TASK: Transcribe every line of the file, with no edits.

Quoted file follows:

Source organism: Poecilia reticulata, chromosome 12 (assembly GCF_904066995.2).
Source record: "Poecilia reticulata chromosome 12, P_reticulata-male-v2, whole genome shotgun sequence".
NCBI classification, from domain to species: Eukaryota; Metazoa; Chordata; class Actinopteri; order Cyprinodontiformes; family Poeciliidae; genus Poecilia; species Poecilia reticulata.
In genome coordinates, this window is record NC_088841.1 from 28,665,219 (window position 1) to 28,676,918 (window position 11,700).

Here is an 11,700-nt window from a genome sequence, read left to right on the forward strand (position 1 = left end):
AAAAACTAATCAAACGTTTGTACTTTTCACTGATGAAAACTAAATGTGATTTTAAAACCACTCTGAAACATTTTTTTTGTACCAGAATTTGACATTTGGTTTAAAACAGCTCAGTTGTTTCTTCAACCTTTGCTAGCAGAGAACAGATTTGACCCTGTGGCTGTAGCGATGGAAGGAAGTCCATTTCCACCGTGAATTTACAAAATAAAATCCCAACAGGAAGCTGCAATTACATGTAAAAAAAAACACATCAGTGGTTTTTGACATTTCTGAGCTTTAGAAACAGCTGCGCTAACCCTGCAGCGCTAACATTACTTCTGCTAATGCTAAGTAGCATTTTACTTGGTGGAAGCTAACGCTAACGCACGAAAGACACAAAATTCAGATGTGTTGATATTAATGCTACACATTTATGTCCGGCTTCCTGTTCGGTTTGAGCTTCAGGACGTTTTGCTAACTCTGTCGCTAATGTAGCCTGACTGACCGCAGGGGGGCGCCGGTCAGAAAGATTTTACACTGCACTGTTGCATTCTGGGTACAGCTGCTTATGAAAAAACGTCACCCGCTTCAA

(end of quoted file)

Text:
Source organism: Poecilia reticulata, chromosome 12 (assembly GCF_904066995.2).
Source record: "Poecilia reticulata chromosome 12, P_reticulata-male-v2, whole genome shotgun sequence".
NCBI classification, from domain to species: Eukaryota; Metazoa; Chordata; class Actinopteri; order Cyprinodontiformes; family Poeciliidae; genus Poecilia; species Poecilia reticulata.
In genome coordinates, this window is record NC_088841.1 from 28,665,219 (window position 1) to 28,676,918 (window position 11,700).

Here is an 11,700-nt window from a genome sequence, read left to right on the forward strand (position 1 = left end):
AAAAACTAATCAAACGTTTGTACTTTTCACTGATGAAAACTAAATGTGATTTTAAAACCACTCTGAAACATTTTTTTTGTACCAGAATTTGACATTTGGTTTAAAACAGCTCAGTTGTTTCTTCAACCTTTGCTAGCAGAGAACAGATTTGACCCTGTGGCTGTAGCGATGGAAGGAAGTCCATTTCCACCGTGAATTTACAAAATAAAATCCCAACAGGAAGCTGCAATTACATGTAAAAAAAAACACATCAGTGGTTTTTGACATTTCTGAGCTTTAGAAACAGCTGCGCTAACCCTGCAGCGCTAACATTACTTCTGCTAATGCTAAGTAGCATTTTACTTGGTGGAAGCTAACGCTAACGCACGAAAGACACAAAATTCAGATGTGTTGATATTAATGCTACACATTTATGTCCGGCTTCCTGTTCGGTTTGAGCTTCAGGACGTTTTGCTAACTCTGTCGCTAATGTAGCCTGACTGACCGCAGGGGGGCGCCGGTCAGAAAGATTTTACACTGCACTGTTGCATTCTGGGTACAGCTGCTTATGAAAAAACGTCACCCGCTTCAA